Now when Daniel knew that the writing was signed, he went home.
And in his upper room, with his windows open toward Jerusalem,
he knelt down on his knees three times that day,
and prayed and gave thanks before his God,
as was his custom since early days (Daniel 6:10, NKJV).
How important is it to teach and lead our children in the ways of the Lord from their earliest days? Daniel’s example confirms that it is vital.
The above verse tells us that when Daniel learned that the edict had been signed, proclaiming that anyone who worshiped or prayed to anyone other than King Darius would be thrown into the lions’ den, Daniel immediately went to his room and prayed—not privately but openly where there was no doubt he would be seen.
Courageous? Sure. But I believe it had more to do with his practiced commitment to follow the God he had served from his youngest years. Daniel didn’t suddenly decide to defy the king and to pray in a prominent place when he heard of the certain outcome, nor did he cower in a corner of his room, begging God for deliverance and protection. Because he had long since learned to worship and pray, openly and without compromise despite the consequences, he immediately reverted to what he already knew was right—and then acted on it.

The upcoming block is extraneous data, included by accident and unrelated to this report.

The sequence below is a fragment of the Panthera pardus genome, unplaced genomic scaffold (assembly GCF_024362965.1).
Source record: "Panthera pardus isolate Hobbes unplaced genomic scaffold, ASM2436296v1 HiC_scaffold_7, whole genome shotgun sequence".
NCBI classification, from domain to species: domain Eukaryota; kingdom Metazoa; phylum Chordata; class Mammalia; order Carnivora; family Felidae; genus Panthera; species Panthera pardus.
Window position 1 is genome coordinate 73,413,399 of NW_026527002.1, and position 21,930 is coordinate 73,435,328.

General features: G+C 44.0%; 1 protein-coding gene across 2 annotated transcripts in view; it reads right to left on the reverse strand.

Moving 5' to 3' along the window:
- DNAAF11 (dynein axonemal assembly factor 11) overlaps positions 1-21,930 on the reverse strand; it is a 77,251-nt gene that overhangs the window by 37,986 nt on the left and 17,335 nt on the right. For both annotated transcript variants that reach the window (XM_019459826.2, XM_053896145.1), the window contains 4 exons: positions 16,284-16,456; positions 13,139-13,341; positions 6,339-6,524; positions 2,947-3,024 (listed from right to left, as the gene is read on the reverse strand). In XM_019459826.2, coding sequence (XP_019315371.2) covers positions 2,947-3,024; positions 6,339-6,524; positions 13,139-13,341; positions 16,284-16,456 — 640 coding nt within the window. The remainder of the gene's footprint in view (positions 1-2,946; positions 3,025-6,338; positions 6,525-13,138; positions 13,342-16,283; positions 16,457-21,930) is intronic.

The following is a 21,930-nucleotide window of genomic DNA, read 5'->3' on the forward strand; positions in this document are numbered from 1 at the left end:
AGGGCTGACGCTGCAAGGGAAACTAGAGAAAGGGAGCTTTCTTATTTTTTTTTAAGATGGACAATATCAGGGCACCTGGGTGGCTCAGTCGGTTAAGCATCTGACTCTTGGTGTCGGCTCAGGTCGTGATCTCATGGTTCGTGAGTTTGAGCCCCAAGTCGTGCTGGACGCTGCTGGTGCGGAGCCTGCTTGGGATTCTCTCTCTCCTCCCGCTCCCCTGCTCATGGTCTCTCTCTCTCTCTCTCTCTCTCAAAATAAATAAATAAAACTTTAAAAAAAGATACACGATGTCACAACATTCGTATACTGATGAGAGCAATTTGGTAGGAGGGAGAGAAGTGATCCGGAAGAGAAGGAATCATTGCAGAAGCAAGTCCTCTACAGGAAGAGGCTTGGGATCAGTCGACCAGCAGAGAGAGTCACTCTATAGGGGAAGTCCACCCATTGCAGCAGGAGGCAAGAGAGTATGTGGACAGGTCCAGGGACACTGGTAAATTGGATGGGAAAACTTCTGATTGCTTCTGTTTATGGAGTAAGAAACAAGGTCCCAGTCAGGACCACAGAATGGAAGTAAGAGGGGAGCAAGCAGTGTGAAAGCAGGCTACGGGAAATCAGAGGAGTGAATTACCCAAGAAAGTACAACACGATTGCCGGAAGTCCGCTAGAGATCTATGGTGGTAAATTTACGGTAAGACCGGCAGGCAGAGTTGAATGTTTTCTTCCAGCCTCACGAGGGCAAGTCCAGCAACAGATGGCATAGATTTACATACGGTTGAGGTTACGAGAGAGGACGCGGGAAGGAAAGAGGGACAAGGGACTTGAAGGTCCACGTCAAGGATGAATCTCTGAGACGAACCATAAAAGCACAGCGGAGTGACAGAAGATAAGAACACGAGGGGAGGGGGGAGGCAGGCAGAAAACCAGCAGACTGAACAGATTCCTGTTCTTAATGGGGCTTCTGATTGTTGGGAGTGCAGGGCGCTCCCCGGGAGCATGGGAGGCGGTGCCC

That’s the kind of faith I want, don’t you? I want to be so steeped in my relationship with the Lord that each time I hear good news, bad news, or no news, I go straight to the place where I regularly meet with God, and then spend time in worship and prayer as if nothing had changed. For that’s the kind of faith that will not bend under trial or testing—even under threat of being thrown into the lions’ den.
If we didn’t receive that sort of training or example as children, it’s never too late to learn and practice it now. And it is certainly never too late to model it to our children, regardless of their age. May we all be like Daniel, committed to bold, uncompromising worship and prayer, no matter the outcome—for even if we end up in the lions’ den, we know Emmanuel will be there with us.